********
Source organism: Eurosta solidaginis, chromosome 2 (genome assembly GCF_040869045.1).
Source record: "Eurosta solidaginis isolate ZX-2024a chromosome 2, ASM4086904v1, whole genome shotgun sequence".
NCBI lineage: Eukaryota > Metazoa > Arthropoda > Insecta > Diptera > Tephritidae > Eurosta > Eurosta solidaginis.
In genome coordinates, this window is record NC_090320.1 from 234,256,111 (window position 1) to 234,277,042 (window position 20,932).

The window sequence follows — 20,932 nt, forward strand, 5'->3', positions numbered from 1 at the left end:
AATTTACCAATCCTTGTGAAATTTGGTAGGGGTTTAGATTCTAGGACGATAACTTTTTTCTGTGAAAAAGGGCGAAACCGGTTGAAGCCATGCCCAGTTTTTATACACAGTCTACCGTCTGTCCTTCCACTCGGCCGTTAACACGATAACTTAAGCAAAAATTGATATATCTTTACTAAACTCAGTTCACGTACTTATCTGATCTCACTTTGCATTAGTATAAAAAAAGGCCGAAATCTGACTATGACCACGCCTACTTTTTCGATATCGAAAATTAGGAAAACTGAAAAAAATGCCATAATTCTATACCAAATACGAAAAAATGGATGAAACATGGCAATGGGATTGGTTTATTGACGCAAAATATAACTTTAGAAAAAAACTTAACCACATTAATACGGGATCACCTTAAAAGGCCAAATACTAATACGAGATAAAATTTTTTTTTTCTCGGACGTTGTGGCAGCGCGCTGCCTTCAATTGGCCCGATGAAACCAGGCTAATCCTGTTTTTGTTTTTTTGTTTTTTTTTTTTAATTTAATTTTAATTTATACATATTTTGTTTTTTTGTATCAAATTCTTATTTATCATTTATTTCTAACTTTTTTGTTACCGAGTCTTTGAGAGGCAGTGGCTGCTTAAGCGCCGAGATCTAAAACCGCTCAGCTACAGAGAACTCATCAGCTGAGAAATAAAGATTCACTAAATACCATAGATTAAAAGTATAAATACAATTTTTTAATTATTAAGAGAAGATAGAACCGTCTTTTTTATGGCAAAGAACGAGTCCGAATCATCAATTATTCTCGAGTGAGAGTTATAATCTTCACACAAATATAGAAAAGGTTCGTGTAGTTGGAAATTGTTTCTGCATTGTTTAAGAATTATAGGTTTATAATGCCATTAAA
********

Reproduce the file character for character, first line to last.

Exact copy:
Source organism: Eurosta solidaginis, chromosome 2 (genome assembly GCF_040869045.1).
Source record: "Eurosta solidaginis isolate ZX-2024a chromosome 2, ASM4086904v1, whole genome shotgun sequence".
NCBI lineage: Eukaryota > Metazoa > Arthropoda > Insecta > Diptera > Tephritidae > Eurosta > Eurosta solidaginis.
In genome coordinates, this window is record NC_090320.1 from 234,256,111 (window position 1) to 234,277,042 (window position 20,932).

The window sequence follows — 20,932 nt, forward strand, 5'->3', positions numbered from 1 at the left end:
AATTTACCAATCCTTGTGAAATTTGGTAGGGGTTTAGATTCTAGGACGATAACTTTTTTCTGTGAAAAAGGGCGAAACCGGTTGAAGCCATGCCCAGTTTTTATACACAGTCTACCGTCTGTCCTTCCACTCGGCCGTTAACACGATAACTTAAGCAAAAATTGATATATCTTTACTAAACTCAGTTCACGTACTTATCTGATCTCACTTTGCATTAGTATAAAAAAAGGCCGAAATCTGACTATGACCACGCCTACTTTTTCGATATCGAAAATTAGGAAAACTGAAAAAAATGCCATAATTCTATACCAAATACGAAAAAATGGATGAAACATGGCAATGGGATTGGTTTATTGACGCAAAATATAACTTTAGAAAAAAACTTAACCACATTAATACGGGATCACCTTAAAAGGCCAAATACTAATACGAGATAAAATTTTTTTTTTCTCGGACGTTGTGGCAGCGCGCTGCCTTCAATTGGCCCGATGAAACCAGGCTAATCCTGTTTTTGTTTTTTTGTTTTTTTTTTTTAATTTAATTTTAATTTATACATATTTTGTTTTTTTGTATCAAATTCTTATTTATCATTTATTTCTAACTTTTTTGTTACCGAGTCTTTGAGAGGCAGTGGCTGCTTAAGCGCCGAGATCTAAAACCGCTCAGCTACAGAGAACTCATCAGCTGAGAAATAAAGATTCACTAAATACCATAGATTAAAAGTATAAATACAATTTTTTAATTATTAAGAGAAGATAGAACCGTCTTTTTTATGGCAAAGAACGAGTCCGAATCATCAATTATTCTCGAGTGAGAGTTATAATCTTCACACAAATATAGAAAAGGTTCGTGTAGTTGGAAATTGTTTCTGCATTGTTTAAGAATTATAGGTTTATAATGCCATTAAA